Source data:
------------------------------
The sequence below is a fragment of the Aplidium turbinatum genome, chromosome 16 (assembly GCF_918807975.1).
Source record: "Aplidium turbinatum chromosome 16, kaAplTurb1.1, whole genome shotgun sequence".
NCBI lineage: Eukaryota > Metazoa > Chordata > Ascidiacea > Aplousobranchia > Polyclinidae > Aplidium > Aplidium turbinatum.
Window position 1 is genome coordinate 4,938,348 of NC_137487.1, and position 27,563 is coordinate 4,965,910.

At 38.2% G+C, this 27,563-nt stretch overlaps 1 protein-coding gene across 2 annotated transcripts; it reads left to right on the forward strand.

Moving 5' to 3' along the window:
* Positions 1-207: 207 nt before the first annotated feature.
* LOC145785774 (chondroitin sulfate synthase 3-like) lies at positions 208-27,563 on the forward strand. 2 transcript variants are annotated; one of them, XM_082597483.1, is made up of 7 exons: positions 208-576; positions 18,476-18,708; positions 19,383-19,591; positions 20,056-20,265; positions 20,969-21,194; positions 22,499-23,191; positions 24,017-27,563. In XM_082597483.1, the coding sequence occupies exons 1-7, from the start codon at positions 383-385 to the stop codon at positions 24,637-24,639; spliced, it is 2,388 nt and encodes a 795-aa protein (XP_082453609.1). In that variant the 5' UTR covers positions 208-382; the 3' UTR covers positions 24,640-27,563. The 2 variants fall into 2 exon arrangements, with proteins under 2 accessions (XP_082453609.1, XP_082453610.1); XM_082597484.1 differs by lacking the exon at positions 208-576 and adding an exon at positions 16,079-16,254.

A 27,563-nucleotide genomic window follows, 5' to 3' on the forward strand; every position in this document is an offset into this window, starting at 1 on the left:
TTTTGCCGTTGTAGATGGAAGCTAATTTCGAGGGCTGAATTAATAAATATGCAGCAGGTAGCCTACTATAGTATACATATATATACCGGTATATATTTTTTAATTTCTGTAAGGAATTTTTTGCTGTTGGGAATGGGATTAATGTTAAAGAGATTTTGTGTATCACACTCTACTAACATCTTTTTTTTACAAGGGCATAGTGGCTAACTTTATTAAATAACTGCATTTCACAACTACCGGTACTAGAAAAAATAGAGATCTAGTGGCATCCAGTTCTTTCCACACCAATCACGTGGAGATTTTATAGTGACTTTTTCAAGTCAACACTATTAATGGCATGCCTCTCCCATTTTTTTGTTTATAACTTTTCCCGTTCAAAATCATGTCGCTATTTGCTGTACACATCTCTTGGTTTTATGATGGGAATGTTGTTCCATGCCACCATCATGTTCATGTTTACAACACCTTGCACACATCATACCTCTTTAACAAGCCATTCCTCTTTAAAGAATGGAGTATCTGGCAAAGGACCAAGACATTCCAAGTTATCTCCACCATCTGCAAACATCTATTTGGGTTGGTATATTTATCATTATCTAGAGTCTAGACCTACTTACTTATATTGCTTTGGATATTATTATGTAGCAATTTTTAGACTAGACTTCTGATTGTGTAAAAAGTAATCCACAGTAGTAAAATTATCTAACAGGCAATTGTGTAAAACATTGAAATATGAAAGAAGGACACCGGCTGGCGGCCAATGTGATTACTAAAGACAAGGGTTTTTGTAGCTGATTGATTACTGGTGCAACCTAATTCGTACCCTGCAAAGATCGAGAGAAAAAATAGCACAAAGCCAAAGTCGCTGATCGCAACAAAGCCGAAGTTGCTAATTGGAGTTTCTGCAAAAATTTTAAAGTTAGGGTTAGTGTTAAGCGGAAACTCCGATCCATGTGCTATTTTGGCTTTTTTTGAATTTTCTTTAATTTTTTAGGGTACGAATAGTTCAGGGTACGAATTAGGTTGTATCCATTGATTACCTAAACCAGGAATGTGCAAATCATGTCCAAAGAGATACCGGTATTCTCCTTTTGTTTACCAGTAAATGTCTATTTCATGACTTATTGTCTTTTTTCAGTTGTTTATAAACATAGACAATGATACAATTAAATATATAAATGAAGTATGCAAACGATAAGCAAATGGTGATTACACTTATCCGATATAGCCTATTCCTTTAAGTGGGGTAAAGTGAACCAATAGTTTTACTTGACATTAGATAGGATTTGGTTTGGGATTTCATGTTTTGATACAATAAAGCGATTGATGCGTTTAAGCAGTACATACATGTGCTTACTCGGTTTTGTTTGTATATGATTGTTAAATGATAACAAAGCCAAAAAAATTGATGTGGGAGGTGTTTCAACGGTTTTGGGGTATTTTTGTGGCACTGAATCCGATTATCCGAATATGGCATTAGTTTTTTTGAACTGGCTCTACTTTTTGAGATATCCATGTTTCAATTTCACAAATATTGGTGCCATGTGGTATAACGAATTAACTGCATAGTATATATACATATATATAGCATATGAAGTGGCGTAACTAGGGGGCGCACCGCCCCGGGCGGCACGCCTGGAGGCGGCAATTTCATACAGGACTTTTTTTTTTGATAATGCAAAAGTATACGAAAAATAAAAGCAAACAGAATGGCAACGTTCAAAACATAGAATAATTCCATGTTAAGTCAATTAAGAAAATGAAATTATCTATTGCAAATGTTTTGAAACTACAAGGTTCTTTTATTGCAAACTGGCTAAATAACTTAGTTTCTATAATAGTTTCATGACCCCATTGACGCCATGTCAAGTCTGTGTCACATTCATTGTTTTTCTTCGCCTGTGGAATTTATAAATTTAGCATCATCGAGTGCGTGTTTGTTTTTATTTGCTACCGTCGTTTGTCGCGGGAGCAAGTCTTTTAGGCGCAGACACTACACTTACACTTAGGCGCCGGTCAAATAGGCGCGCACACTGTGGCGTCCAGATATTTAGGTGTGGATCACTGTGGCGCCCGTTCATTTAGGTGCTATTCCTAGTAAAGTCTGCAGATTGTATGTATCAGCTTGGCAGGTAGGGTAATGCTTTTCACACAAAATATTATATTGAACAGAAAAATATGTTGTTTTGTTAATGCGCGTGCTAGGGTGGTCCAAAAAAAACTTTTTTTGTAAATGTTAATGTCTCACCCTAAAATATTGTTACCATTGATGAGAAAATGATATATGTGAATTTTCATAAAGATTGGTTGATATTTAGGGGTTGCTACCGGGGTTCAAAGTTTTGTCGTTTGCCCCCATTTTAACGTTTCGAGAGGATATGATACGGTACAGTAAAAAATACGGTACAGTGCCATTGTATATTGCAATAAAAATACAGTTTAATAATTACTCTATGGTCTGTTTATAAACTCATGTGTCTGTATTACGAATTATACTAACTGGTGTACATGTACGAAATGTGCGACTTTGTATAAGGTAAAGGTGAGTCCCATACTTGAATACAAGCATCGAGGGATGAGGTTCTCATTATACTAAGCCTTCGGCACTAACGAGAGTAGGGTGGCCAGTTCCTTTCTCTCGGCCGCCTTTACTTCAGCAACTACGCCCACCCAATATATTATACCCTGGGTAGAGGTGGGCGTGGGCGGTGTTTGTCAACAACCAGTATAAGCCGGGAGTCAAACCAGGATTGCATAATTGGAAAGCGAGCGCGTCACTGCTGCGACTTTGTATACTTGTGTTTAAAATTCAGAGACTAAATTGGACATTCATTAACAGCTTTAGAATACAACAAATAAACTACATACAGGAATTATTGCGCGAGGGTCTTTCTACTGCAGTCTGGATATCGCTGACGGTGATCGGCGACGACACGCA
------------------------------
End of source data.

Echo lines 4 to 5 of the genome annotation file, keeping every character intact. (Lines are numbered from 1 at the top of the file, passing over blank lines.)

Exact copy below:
Window position 1 is genome coordinate 4,938,348 of NC_137487.1, and position 27,563 is coordinate 4,965,910.

At 38.2% G+C, this 27,563-nt stretch overlaps 1 protein-coding gene across 2 annotated transcripts; it reads left to right on the forward strand.